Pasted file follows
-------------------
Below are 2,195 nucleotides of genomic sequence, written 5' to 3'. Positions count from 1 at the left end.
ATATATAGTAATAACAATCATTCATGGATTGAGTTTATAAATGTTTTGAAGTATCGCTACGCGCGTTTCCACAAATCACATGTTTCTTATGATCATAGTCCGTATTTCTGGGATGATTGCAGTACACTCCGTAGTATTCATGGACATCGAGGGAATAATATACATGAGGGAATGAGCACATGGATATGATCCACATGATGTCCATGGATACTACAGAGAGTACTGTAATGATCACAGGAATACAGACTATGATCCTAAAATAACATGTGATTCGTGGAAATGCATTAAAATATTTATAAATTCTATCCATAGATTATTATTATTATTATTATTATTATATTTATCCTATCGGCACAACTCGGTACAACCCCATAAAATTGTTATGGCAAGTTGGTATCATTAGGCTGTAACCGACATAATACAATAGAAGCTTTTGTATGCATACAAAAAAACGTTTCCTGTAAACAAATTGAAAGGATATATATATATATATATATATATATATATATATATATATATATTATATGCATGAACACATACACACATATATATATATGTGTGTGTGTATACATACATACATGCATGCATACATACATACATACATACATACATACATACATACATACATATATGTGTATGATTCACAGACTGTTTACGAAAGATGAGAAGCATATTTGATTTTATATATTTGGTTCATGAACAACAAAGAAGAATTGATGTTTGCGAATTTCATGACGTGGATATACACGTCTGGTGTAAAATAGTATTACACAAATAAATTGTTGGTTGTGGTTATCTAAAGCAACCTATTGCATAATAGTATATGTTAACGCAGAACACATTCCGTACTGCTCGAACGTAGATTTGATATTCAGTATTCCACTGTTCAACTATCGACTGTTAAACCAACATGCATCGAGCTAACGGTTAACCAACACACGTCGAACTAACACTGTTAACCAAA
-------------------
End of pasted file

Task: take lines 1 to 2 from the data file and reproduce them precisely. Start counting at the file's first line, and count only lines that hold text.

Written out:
Below are 2,195 nucleotides of genomic sequence, written 5' to 3'. Positions count from 1 at the left end.
ATATATAGTAATAACAATCATTCATGGATTGAGTTTATAAATGTTTTGAAGTATCGCTACGCGCGTTTCCACAAATCACATGTTTCTTATGATCATAGTCCGTATTTCTGGGATGATTGCAGTACACTCCGTAGTATTCATGGACATCGAGGGAATAATATACATGAGGGAATGAGCACATGGATATGATCCACATGATGTCCATGGATACTACAGAGAGTACTGTAATGATCACAGGAATACAGACTATGATCCTAAAATAACATGTGATTCGTGGAAATGCATTAAAATATTTATAAATTCTATCCATAGATTATTATTATTATTATTATTATTATATTTATCCTATCGGCACAACTCGGTACAACCCCATAAAATTGTTATGGCAAGTTGGTATCATTAGGCTGTAACCGACATAATACAATAGAAGCTTTTGTATGCATACAAAAAAACGTTTCCTGTAAACAAATTGAAAGGATATATATATATATATATATATATATATATATATATATATATATTATATGCATGAACACATACACACATATATATATATGTGTGTGTGTATACATACATACATGCATGCATACATACATACATACATACATACATACATACATACATACATATATGTGTATGATTCACAGACTGTTTACGAAAGATGAGAAGCATATTTGATTTTATATATTTGGTTCATGAACAACAAAGAAGAATTGATGTTTGCGAATTTCATGACGTGGATATACACGTCTGGTGTAAAATAGTATTACACAAATAAATTGTTGGTTGTGGTTATCTAAAGCAACCTATTGCATAATAGTATATGTTAACGCAGAACACATTCCGTACTGCTCGAACGTAGATTTGATATTCAGTATTCCACTGTTCAACTATCGACTGTTAAACCAACATGCATCGAGCTAACGGTTAACCAACACACGTCGAACTAACACTGTTAACCAAA